The first cracks.
I had only been a tester for a few months, so the shine was still in my eyes. The heart beating in my chest wasn’t yet a blackened thudding thing pumping coffee and cynicism. My skin had not yet gone London Level pale from the many hours confined in the testing bay colloquially referred to as “The Dungeon”.
Like Pandora’s box, I still had hope.
So it was to my joy and delight that I learned I was to be sent to test “on site” at an actual developer’s HQ several states away from the Publisher I actually worked at. I hadn’t yet learned that only a fool wanted these assignments.
For a while you often made a lot of extra cash, since food and accommodations were comped, and you put in as much overtime as the developers during crunch. You were also quickly forgotten when it came time for review. For all your inattentive manager knew, you might have been on call for the time you were gone. Even if HE was the one who sent you on the trip in the first place!
Soon I was sent on my first real business trip! So exciting! I even had a traveling buddy; another junior tester, though my senior in actual age. At first I wondered what could lead a 38 year-old to enter this profession. By the end of the trip I found out; really shitty divorce settlements.
When we arrived, it was quickly discovered that the developers didn’t know know what to do with us, who we were, or why we were there. But they did know to be on guard. We were quickly introduced to the FOUNDER and CEO of the studio, who expressed his confusion in as polite and fearful a manner as possible while my traveling buddy and I stared at each other in disbelief.
“Man, these developers must really respect the common tester!” I thought.
Alas, but no. It had just been poor communication. Hasty emails had been sent a week prior with crunch rearing its ugly head, and all they knew was that the publisher that had purchased them only a year or so prior was sending two of its number to the relative safety of their offices to ensure that they met their deadline.
When he learned that they had just been sent extra help rather than auditors, the tense smile on the FOUNDER and CEO of the studio broke into a relieved mask of pleasant superiority. He soon sent us to an underling and we soon never saw him again.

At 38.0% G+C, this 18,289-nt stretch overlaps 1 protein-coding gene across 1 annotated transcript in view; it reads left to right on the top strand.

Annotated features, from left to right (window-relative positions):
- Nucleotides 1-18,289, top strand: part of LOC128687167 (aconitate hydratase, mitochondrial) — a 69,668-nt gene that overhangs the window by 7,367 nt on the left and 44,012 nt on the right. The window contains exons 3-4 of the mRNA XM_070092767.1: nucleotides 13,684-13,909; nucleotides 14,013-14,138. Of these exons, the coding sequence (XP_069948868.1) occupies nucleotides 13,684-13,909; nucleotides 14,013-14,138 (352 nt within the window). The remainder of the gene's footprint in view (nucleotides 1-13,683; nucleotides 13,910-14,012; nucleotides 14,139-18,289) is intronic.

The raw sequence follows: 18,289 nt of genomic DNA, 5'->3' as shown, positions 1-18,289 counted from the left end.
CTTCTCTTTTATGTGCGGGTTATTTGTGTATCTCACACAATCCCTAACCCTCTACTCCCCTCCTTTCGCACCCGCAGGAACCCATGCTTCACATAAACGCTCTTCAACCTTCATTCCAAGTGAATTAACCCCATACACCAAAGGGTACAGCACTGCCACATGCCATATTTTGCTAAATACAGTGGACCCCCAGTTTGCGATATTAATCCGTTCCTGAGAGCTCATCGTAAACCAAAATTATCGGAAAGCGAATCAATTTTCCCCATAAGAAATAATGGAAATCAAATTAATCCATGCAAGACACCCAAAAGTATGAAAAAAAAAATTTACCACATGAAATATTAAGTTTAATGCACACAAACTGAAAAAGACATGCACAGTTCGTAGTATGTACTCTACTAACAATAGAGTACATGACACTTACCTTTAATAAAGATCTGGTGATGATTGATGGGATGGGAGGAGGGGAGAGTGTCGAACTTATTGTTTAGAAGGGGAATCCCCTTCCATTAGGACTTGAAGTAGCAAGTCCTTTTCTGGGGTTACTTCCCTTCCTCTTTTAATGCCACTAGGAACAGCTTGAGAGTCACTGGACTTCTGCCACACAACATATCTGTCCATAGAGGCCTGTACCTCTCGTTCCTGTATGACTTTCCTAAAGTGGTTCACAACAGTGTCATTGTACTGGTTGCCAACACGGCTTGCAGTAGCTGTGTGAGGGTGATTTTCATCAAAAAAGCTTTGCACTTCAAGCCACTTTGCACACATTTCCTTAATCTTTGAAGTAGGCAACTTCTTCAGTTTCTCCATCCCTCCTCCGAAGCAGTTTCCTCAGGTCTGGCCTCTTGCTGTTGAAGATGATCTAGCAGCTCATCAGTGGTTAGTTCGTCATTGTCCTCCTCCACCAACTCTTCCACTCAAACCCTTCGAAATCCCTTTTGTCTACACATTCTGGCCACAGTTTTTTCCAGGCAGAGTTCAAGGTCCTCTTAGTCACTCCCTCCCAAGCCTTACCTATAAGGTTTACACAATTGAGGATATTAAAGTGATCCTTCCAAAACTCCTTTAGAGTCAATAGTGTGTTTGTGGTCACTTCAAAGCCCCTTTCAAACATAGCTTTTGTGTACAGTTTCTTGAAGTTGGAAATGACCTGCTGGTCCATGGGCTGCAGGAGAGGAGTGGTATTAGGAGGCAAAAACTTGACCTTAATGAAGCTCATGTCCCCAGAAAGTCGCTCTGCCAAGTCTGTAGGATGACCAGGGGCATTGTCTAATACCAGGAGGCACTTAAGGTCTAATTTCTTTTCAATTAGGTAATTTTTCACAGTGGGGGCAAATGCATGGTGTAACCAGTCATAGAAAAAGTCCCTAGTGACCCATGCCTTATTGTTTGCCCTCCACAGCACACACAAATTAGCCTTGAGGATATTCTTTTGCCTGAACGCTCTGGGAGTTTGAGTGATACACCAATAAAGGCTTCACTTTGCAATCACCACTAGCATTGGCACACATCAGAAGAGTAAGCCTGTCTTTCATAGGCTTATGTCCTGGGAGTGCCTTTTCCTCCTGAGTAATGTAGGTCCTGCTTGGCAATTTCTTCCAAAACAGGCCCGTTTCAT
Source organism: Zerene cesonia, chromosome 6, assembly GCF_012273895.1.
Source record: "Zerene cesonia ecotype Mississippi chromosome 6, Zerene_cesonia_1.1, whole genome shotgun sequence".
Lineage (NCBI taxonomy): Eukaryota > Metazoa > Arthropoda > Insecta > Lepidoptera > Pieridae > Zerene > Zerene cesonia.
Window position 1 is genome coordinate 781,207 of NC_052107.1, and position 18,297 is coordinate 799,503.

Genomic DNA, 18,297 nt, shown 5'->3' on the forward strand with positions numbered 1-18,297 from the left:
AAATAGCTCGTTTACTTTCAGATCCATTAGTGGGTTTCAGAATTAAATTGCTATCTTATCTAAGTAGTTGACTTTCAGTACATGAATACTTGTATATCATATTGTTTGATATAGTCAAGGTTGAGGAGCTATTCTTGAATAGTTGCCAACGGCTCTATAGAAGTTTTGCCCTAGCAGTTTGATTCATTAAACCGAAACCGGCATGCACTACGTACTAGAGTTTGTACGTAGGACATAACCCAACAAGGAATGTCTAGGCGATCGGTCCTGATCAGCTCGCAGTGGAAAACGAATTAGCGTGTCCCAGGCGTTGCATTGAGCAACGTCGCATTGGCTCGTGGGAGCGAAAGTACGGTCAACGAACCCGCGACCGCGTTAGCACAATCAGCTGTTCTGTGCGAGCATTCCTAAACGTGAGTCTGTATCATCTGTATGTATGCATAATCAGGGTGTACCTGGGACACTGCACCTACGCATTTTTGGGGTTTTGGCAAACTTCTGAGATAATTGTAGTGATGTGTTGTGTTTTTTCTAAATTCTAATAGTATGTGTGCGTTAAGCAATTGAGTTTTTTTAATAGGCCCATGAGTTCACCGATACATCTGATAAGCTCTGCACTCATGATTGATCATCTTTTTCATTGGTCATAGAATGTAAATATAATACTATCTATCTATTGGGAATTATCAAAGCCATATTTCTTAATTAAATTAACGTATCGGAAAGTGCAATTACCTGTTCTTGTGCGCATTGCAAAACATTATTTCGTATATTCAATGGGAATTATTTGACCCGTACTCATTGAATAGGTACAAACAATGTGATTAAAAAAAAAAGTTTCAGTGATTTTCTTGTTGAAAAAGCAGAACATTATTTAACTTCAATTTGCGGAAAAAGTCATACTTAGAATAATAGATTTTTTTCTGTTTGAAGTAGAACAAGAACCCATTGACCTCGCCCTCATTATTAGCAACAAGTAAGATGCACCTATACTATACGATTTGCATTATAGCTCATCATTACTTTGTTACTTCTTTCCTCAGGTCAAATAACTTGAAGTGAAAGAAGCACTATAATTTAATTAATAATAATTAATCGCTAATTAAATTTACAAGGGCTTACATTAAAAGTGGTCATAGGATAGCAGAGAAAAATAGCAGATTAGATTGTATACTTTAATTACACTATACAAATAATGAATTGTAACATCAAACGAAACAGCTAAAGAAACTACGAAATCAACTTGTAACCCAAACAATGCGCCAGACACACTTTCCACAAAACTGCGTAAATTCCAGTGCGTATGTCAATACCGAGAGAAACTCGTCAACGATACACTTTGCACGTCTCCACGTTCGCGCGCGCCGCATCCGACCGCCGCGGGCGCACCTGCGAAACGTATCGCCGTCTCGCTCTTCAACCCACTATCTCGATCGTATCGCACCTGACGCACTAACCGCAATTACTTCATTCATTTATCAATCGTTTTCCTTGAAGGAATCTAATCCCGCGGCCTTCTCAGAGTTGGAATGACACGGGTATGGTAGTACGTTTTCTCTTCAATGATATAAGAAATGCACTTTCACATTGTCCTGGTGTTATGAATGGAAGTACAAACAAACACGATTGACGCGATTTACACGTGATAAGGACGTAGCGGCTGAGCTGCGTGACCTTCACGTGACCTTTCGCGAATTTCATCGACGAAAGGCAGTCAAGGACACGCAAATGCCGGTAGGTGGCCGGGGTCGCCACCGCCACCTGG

But before the underling got there and took me into my first foray into overtime hell (where I learned that there are in fact 36 hours in a working day, you just don’t see the extra 12 until your eyes bleed a specific mixture of despair and deprivation) an impromptu meeting occurred with other key members of the senior staff barging into the FOUNDER and CEO’s office.
Once it was explained that we were testers not spies, my traveling companion and I were quickly ignored as the dev-team’s staff complained about the early reviews coming out for the PC version of the game we were all working on. The total anonymity of my status allowed me to see a side of a development team I thought impossible before.
They were hurt that a publication they had invited to preview the game early had the gall to call their game “run of the mill”, and “mediocre”, which surprised me as I didn’t realize developers took these reviews so personally. It made sense though, this was a project these folks had spent years of their lives making getting torn to shreds in the few minutes it took to write a few paragraphs. Which is probably why they acted like petulant children, promising revenge by vowing to never give an exclusive to these folks ever again.
But more importantly, they proved to be either severely lacking in taste or delusional. Because the fact of the matter was, the review was right.
Perhaps because I was new to the industry, I still retained some semblance of what made a game good, and the game I had been playing over the last few months, the game I had been sent so far to work on, could easily be called “mediocre”, if you were being nice about it.
The more commonly used words were"garbage”,”****-pile” and several combinations therein, as it was one of the most rehashed concepts ever done in as generic a method possible. It reinvented no wheels, had nothing to say, and its “plot twist”, as ineffectual as it ended up, was touted on the back of the damn box.
It was the day I learned directly that developers are only human, and were all too capable of losing their objectivity. That spending two years struggling just to get a game out the door under grueling conditions made you forget that perhaps you should occasionally keep a few villagers on hand to tell you that you’re naked.
It was the day I learned HOW bad games get made even when the people making them are all otherwise fine, talented folks.
It was the day that the first cracks appeared in my sense of hope.
It took about a year before it crumbled entirely, but then, I was always an optimist.